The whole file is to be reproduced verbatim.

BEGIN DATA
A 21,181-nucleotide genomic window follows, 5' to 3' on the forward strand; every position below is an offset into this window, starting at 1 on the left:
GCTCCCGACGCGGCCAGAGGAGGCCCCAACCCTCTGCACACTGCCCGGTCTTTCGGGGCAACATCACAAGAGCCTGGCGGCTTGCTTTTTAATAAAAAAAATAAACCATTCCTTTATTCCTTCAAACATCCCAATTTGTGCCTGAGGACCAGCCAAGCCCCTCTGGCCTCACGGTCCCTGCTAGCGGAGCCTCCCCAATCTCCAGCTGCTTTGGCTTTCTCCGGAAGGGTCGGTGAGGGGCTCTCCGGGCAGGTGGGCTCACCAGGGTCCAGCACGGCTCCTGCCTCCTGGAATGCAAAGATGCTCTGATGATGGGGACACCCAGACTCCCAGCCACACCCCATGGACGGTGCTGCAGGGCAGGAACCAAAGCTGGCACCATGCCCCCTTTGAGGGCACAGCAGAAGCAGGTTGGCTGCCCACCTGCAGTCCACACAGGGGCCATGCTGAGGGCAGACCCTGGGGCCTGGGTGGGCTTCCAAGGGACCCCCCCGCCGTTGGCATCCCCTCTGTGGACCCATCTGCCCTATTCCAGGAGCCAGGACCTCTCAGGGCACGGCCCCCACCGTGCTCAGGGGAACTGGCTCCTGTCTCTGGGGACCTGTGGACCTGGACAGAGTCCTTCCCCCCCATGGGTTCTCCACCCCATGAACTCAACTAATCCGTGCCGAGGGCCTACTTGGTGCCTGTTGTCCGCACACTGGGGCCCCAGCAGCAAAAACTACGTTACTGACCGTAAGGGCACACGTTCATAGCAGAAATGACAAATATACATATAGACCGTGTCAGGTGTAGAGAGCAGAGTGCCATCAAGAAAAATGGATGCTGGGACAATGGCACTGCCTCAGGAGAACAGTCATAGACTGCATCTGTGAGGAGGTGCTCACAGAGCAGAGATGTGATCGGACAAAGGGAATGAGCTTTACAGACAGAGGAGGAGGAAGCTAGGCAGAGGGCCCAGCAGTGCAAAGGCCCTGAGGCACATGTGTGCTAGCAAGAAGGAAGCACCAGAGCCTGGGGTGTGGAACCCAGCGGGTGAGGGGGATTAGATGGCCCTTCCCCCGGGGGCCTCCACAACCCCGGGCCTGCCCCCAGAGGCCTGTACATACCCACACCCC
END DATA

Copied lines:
A 21,181-nucleotide genomic window follows, 5' to 3' on the forward strand; every position below is an offset into this window, starting at 1 on the left:
GCTCCCGACGCGGCCAGAGGAGGCCCCAACCCTCTGCACACTGCCCGGTCTTTCGGGGCAACATCACAAGAGCCTGGCGGCTTGCTTTTTAATAAAAAAAATAAACCATTCCTTTATTCCTTCAAACATCCCAATTTGTGCCTGAGGACCAGCCAAGCCCCTCTGGCCTCACGGTCCCTGCTAGCGGAGCCTCCCCAATCTCCAGCTGCTTTGGCTTTCTCCGGAAGGGTCGGTGAGGGGCTCTCCGGGCAGGTGGGCTCACCAGGGTCCAGCACGGCTCCTGCCTCCTGGAATGCAAAGATGCTCTGATGATGGGGACACCCAGACTCCCAGCCACACCCCATGGACGGTGCTGCAGGGCAGGAACCAAAGCTGGCACCATGCCCCCTTTGAGGGCACAGCAGAAGCAGGTTGGCTGCCCACCTGCAGTCCACACAGGGGCCATGCTGAGGGCAGACCCTGGGGCCTGGGTGGGCTTCCAAGGGACCCCCCCGCCGTTGGCATCCCCTCTGTGGACCCATCTGCCCTATTCCAGGAGCCAGGACCTCTCAGGGCACGGCCCCCACCGTGCTCAGGGGAACTGGCTCCTGTCTCTGGGGACCTGTGGACCTGGACAGAGTCCTTCCCCCCCATGGGTTCTCCACCCCATGAACTCAACTAATCCGTGCCGAGGGCCTACTTGGTGCCTGTTGTCCGCACACTGGGGCCCCAGCAGCAAAAACTACGTTACTGACCGTAAGGGCACACGTTCATAGCAGAAATGACAAATATACATATAGACCGTGTCAGGTGTAGAGAGCAGAGTGCCATCAAGAAAAATGGATGCTGGGACAATGGCACTGCCTCAGGAGAACAGTCATAGACTGCATCTGTGAGGAGGTGCTCACAGAGCAGAGATGTGATCGGACAAAGGGAATGAGCTTTACAGACAGAGGAGGAGGAAGCTAGGCAGAGGGCCCAGCAGTGCAAAGGCCCTGAGGCACATGTGTGCTAGCAAGAAGGAAGCACCAGAGCCTGGGGTGTGGAACCCAGCGGGTGAGGGGGATTAGATGGCCCTTCCCCCGGGGGCCTCCACAACCCCGGGCCTGCCCCCAGAGGCCTGTACATACCCACACCCC